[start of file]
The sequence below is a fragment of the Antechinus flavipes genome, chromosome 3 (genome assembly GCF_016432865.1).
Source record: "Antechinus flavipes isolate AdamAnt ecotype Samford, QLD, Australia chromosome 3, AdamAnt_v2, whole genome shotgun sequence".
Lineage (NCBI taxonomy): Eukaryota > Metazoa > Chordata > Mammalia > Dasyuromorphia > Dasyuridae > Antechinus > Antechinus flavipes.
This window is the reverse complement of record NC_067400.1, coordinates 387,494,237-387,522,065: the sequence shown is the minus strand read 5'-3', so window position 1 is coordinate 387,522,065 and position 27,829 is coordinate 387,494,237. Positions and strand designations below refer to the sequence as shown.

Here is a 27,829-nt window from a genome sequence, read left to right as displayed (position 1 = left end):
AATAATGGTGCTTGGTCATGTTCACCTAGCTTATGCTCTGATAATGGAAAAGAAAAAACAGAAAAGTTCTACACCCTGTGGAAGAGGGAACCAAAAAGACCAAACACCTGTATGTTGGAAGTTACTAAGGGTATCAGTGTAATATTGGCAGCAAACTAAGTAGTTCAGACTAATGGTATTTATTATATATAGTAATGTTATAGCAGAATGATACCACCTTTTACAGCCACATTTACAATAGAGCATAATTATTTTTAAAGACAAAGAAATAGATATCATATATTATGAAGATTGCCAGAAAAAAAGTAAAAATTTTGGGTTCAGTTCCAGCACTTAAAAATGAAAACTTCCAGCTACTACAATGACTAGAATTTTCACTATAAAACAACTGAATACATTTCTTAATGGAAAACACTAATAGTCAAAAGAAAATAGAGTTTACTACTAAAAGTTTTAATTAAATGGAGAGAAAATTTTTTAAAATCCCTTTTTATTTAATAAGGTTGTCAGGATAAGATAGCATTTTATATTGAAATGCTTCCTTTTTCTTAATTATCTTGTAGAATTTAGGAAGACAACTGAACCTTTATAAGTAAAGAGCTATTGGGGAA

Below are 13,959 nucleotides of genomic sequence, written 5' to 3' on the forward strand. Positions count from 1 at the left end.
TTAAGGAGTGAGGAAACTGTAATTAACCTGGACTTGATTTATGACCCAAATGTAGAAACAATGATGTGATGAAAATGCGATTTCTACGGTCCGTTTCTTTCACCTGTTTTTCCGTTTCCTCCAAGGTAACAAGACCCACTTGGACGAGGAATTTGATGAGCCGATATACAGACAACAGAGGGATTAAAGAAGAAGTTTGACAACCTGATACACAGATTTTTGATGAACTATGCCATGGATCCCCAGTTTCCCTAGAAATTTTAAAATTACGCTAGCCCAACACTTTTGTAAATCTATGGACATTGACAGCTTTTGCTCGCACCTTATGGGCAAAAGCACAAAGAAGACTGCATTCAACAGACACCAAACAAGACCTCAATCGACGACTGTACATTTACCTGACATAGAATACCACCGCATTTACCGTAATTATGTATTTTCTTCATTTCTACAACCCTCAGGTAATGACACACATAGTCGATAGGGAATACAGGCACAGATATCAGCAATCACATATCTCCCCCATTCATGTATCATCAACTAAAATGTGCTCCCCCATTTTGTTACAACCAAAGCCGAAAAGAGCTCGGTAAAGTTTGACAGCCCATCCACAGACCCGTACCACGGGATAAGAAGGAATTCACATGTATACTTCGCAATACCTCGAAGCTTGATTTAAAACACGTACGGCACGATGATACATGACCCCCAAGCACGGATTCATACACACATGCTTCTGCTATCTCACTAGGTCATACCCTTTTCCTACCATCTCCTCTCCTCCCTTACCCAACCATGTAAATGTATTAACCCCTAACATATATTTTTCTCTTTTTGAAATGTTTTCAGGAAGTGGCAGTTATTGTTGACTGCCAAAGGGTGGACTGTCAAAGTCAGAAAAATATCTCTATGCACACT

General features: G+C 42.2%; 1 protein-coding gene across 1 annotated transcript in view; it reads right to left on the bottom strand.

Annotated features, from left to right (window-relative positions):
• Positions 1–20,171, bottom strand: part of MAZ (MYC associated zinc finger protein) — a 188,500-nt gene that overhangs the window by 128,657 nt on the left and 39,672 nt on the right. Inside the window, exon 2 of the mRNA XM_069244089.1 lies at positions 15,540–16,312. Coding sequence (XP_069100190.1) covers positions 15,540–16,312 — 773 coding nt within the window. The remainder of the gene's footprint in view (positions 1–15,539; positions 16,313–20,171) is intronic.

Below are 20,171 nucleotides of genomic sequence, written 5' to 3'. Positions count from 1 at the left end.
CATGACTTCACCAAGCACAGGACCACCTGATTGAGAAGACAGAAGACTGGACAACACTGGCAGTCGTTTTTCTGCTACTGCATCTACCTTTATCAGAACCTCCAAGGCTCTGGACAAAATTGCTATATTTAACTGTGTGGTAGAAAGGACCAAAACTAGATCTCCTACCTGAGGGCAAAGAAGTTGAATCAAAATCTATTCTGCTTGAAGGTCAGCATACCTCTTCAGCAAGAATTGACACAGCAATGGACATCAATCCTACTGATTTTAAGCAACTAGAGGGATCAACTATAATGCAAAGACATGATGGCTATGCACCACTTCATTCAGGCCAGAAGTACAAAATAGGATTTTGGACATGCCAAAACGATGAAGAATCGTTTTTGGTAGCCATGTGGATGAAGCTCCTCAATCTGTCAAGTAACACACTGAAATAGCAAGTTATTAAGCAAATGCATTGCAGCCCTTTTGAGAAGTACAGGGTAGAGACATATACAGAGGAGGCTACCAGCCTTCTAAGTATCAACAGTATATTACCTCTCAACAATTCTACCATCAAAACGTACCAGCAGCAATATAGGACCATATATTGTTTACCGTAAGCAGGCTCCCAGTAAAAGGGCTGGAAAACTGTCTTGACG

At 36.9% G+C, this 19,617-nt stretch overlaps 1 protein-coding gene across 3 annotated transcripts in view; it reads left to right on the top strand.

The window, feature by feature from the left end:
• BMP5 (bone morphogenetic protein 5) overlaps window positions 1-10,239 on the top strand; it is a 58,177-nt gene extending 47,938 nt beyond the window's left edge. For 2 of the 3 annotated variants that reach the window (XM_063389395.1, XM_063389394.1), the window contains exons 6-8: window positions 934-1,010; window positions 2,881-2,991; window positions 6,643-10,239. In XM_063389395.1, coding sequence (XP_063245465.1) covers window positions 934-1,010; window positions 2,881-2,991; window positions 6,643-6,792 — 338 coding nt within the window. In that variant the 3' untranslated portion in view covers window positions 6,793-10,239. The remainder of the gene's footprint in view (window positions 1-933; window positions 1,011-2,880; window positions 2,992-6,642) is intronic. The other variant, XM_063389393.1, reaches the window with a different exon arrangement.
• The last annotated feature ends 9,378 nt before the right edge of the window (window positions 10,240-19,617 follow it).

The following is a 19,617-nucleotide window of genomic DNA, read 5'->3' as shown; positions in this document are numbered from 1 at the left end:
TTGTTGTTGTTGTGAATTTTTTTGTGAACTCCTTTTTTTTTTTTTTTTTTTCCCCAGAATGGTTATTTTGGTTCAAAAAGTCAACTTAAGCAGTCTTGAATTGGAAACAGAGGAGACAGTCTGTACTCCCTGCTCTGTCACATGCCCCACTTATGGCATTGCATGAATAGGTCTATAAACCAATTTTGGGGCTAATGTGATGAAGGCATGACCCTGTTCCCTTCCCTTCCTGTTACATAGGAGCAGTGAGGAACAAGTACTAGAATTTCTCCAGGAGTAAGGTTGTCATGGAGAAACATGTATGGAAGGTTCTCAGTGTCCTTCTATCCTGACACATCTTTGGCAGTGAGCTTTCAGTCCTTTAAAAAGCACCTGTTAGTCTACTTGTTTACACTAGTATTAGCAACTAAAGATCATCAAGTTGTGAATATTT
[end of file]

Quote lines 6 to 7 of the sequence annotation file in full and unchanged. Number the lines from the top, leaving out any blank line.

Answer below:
AATAATGGTGCTTGGTCATGTTCACCTAGCTTATGCTCTGATAATGGAAAAGAAAAAACAGAAAAGTTCTACACCCTGTGGAAGAGGGAACCAAAAAGACCAAACACCTGTATGTTGGAAGTTACTAAGGGTATCAGTGTAATATTGGCAGCAAACTAAGTAGTTCAGACTAATGGTATTTATTATATATAGTAATGTTATAGCAGAATGATACCACCTTTTACAGCCACATTTACAATAGAGCATAATTATTTTTAAAGACAAAGAAATAGATATCATATATTATGAAGATTGCCAGAAAAAAAGTAAAAATTTTGGGTTCAGTTCCAGCACTTAAAAATGAAAACTTCCAGCTACTACAATGACTAGAATTTTCACTATAAAACAACTGAATACATTTCTTAATGGAAAACACTAATAGTCAAAAGAAAATAGAGTTTACTACTAAAAGTTTTAATTAAATGGAGAGAAAATTTTTTAAAATCCCTTTTTATTTAATAAGGTTGTCAGGATAAGATAGCATTTTATATTGAAATGCTTCCTTTTTCTTAATTATCTTGTAGAATTTAGGAAGACAACTGAACCTTTATAAGTAAAGAGCTATTGGGGAA

Below are 13,959 nucleotides of genomic sequence, written 5' to 3' on the forward strand. Positions count from 1 at the left end.